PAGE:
I travel a lot and without realizing it, I created an increasingly popular travel capsule wardrobe. A travel capsule wardrobe is a collection of a few essential items of travel clothing that always go together and can be used on multiple trips. Travel capsule wardrobes are also noted for pieces that are easy to wash, do not wrinkle and work in multiple climates.
Why a capsule wardrobe? It’s about simplicity, space & time. Over the years I have evolved from a backpacker backpack 50+ liters, to a carry-on roller to a 35 liter Minaal pack. While I still use the roller bag for domestic travel, I prefer my Minaal backpack for anything overseas namely because it small, comfortable, fits my laptop and forces me to be smart about how I pack.
I can fit only 2 medium sized packing cubes into my bag plus a small cube for toiletries, 1 flip flop and 1 running shoe. I have easily traveled for 3 months with only this bag.
Since real estate in a Minaal is a limited, I have streamlined my packing to just essential pieces that have worked from Italy to Sweden to Croatia to Iceland. There are several very important rules I followed in order to create my travel capsule wardrobe. While I am on the extreme side of packing light, these rules are applicable to anyone who wants to bring less but still look great only using a carry-on roller suitcase. Not listed below but is a given rule, only pack clothing you love to wear. Just because you are traveling to Paris, doesn’t mean you are suddenly going to like wearing a beret.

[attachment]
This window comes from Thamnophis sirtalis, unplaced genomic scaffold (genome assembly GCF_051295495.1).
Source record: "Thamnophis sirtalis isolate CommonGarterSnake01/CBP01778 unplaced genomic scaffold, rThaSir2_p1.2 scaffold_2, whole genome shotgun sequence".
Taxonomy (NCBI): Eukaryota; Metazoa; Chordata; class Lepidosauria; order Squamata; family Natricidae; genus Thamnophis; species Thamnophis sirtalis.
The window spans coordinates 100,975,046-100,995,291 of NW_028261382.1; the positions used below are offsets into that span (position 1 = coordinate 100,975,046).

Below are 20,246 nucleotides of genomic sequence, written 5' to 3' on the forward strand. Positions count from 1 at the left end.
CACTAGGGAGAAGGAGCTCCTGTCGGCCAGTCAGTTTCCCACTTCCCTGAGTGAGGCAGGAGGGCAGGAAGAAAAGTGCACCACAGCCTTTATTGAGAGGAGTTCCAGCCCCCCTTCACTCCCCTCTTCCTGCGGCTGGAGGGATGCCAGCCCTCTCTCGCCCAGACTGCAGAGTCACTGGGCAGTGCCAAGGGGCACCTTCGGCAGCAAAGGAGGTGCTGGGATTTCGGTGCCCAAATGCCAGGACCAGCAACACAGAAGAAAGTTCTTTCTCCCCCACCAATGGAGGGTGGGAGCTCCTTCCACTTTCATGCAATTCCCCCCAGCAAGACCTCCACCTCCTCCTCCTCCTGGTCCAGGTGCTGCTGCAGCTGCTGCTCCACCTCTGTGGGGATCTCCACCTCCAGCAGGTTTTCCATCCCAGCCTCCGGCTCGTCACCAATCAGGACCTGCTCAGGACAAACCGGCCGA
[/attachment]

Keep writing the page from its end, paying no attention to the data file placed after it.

Rules for the Ultimate Travel Capsule Wardrobe
Create a color scheme and build on top of it. This is a simple idea and the most important. Everything you pack must work with everything else. The pants must go with every top, the tops must go with all your bottoms and the shoes must go with everything. So, when you pull out something to wear you are guaranteed it will work. This doesn’t mean you can’t have patterns or stripes but means you will always have a very pulled together look. Personally, I love dark grays, blacks & stripes. It seems you can never go wrong with this combination of colors and patterns.
You do not need a new outfit for each day. We have all been guilty of planning several outfits for each day and end up bringing a suitcase large enough for a dead body. You can easily get multiple uses out of each piece. Calculate the number of days for your trip and do some math for packing:
- 1 shirt = 2 days
- 1 pant = 3 days
- 1 short = 3 days
- 1 skirt = 2 days
- 1 dress = 2 days
Embrace dark colors. Dark colors like black or navy present the most polished look and hide dirt very well. Plus, the darker clothes you wear, the more often you will be mistaken for a local.
Invest in quick drying clothes. Packing light means having to sometimes wash your clothes while on the road. I wear dark microfiber shirts (runners shirts) as bases most of the time. They wash & dry quickly and essentially guard the rest of my clothes against sweat. These are great pieces when you are spending an entire day sightseeing in hot weather. Plus, manufacturers are making athletic gear very fashionable now and a well placed necklace or scarf will disguise their athletic origin.